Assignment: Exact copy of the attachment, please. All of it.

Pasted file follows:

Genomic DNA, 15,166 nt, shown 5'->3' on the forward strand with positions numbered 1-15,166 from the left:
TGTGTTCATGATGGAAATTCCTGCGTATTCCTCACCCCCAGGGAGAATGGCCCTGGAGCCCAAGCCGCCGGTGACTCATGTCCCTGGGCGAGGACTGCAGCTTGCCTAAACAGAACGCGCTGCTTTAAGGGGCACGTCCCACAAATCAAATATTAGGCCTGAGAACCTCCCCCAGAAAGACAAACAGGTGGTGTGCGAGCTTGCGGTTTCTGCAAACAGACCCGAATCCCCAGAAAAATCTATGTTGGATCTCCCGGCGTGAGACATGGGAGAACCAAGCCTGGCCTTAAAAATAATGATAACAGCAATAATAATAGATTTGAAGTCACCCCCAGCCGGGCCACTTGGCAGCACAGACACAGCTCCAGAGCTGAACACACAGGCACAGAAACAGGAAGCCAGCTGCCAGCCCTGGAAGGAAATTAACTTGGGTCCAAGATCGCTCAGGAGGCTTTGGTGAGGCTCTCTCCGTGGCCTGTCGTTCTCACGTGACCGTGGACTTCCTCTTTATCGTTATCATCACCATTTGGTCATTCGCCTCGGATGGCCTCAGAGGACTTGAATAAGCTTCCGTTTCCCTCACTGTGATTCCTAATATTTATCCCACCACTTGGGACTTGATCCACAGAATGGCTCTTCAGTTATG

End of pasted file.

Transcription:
Genomic DNA, 15,166 nt, shown 5'->3' on the forward strand with positions numbered 1-15,166 from the left:
TGTGTTCATGATGGAAATTCCTGCGTATTCCTCACCCCCAGGGAGAATGGCCCTGGAGCCCAAGCCGCCGGTGACTCATGTCCCTGGGCGAGGACTGCAGCTTGCCTAAACAGAACGCGCTGCTTTAAGGGGCACGTCCCACAAATCAAATATTAGGCCTGAGAACCTCCCCCAGAAAGACAAACAGGTGGTGTGCGAGCTTGCGGTTTCTGCAAACAGACCCGAATCCCCAGAAAAATCTATGTTGGATCTCCCGGCGTGAGACATGGGAGAACCAAGCCTGGCCTTAAAAATAATGATAACAGCAATAATAATAGATTTGAAGTCACCCCCAGCCGGGCCACTTGGCAGCACAGACACAGCTCCAGAGCTGAACACACAGGCACAGAAACAGGAAGCCAGCTGCCAGCCCTGGAAGGAAATTAACTTGGGTCCAAGATCGCTCAGGAGGCTTTGGTGAGGCTCTCTCCGTGGCCTGTCGTTCTCACGTGACCGTGGACTTCCTCTTTATCGTTATCATCACCATTTGGTCATTCGCCTCGGATGGCCTCAGAGGACTTGAATAAGCTTCCGTTTCCCTCACTGTGATTCCTAATATTTATCCCACCACTTGGGACTTGATCCACAGAATGGCTCTTCAGTTATG